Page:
The roar of our car interrupted my thoughts. The wrought-iron gate creaked as Xavier, our watchman, pushed it shut and retired to his room at the foot of the drive. Appa was in the backseat of the blue Austin. I waved at him, raising my right hand, which held the soaked rag. Blobs of rice paste spattered across the floor.

Appa didn’t smile or wave back, as he usually did. He threw open the door when the car stopped without waiting for Suruve, our driver, to hold it open for him. Raja raced up to him, barking a joyous welcome, but appa didn’t stop to stroke him.

Amma reappeared on the verandah. She had tucked a string of kanakambaram flowers in her hair, and they peeped above her head in an orange halo that matched the heavy, gold- embroidered silk sari into which she had changed. Her plump cheeks were dimpled in a welcoming smile, but she was not gazing at appa. Instead, her eyes were fixed on appa’s kurtha. Or rather, on the strange rust-colored stain spread across his loose, collarless shirt.

“I’m all right,” he told her. “It’s not mine. I’m fine. Really.”

What wasn’t his? I wondered, staring.

He seemed not to see me and walked up to amma, putting his strong, muscular arm across her shoulders in a rare display of affection. He ran a finger across her forehead, ironing out the worried creases. His broad-shouldered frame filled the doorway.

Amma looked small and vulnerable when she stood next to him. She darted a frightened look at me, as though to warn him not to say too much. Then she straightened up against him, saying, “Shall we have some tea?”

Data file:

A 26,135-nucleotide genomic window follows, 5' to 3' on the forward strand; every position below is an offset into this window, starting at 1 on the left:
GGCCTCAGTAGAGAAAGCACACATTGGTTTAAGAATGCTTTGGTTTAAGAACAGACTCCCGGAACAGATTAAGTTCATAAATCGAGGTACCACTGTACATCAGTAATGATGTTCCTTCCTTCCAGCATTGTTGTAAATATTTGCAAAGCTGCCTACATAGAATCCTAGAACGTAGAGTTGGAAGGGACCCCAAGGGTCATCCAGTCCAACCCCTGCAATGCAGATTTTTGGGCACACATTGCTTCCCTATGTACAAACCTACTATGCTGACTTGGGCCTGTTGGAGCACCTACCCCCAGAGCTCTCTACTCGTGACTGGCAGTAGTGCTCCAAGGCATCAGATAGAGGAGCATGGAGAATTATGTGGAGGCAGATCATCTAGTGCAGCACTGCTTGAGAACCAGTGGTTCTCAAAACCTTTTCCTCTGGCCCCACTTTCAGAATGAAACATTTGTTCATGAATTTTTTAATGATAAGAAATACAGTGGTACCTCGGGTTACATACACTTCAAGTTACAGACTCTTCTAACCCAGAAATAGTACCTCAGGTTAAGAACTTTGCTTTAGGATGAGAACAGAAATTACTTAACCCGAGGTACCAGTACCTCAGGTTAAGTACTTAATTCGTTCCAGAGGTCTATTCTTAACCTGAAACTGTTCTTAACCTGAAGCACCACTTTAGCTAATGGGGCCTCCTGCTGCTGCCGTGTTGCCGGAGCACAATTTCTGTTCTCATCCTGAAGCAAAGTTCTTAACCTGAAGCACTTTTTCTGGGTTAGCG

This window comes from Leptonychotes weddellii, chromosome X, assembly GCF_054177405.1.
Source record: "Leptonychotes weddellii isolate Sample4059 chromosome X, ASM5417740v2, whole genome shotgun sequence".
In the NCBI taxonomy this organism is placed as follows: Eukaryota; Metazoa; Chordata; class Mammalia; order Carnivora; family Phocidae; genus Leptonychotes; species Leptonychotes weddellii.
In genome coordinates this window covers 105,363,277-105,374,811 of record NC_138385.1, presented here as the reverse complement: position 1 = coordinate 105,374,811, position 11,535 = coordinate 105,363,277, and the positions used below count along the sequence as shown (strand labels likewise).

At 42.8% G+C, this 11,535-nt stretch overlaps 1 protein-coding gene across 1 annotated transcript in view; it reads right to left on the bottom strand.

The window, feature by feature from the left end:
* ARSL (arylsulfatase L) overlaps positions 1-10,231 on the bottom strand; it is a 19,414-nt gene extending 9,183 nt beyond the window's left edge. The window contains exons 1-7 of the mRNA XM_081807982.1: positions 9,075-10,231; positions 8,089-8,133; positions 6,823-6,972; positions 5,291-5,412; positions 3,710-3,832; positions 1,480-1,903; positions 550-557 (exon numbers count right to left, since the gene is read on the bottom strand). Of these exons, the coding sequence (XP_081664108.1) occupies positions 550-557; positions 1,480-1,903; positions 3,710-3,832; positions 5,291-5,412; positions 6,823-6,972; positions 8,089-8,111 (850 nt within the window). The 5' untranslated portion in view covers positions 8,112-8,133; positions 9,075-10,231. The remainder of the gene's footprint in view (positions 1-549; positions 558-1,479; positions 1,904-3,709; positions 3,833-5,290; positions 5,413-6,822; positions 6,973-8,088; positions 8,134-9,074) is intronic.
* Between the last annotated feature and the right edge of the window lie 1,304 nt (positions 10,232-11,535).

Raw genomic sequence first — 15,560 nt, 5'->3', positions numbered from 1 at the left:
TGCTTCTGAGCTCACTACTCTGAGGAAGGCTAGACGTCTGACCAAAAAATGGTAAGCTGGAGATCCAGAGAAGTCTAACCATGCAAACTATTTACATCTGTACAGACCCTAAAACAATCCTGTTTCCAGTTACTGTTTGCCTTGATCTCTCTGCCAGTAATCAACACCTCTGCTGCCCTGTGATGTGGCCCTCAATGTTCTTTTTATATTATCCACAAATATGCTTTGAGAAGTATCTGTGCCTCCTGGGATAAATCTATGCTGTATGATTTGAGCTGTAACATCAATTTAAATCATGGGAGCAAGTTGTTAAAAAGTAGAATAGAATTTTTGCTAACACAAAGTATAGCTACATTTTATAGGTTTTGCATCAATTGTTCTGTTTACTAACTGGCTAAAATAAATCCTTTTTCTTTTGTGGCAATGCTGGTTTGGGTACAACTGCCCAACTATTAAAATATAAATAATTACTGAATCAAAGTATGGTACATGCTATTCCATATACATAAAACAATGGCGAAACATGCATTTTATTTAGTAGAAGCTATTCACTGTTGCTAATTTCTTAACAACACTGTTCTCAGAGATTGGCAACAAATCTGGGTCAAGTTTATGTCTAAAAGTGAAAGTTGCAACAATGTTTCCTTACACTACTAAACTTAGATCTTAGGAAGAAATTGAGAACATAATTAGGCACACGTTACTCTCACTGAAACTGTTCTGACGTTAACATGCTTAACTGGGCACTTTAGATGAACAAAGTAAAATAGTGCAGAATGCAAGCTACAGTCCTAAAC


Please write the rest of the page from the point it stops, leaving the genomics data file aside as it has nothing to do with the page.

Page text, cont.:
“Yes, and I should change before that.” He let her go and smiled down at me at last. “What beautiful footprints, Vidya!”

I grinned up at him proudly. “Appa, I was thinking of what we could do for the weekend. Rifka says there’s a new cinema theater that’s opened up, and she says it’s not all reserved for whites, and there’s a section on the ground floor where Indians are allowed—”

Appa pinched my cheek affectionately. I expected him to say yes, as he usually did, but instead he said, “Sorry, but we can’t go out this weekend. Your eldest uncle is coming over on Saturday morning, and we need to spend time with him.”

I didn’t try to hide my disappointment. “Periappa’s visiting? Why?”

“He was up north on a business trip, so he’s decided to stop and see us before returning to Madras.”

I scowled.

“None of that, young lady.” Appa wagged a warning finger at me. “You’re old enough to stop acting childish. He’s my elder brother, and you’ll respect him.” Before he stepped indoors, he added, “And remember to tie Raja up Saturday morning before he comes. You know how periappa feels about dogs.”

After he left, I stared glumly at the floor.

Kitta descended from his perch and walked toward me. “Come on,” he said, grinning. “It’s not that bad, is it?”

“I guess not,” I conceded. “It’s just—I can’t believe he’s appa’s brother, can you? He’s so, so—”

“Orthodox?” Kitta suggested.

“Yes,” I agreed. “Appa doesn’t care that we’re Brahmin, but periappa never forgets it, does he? He treats our servants like dirt just because they’re a lower caste.”

“Most Brahmins like throwing their weight around,” Kitta said.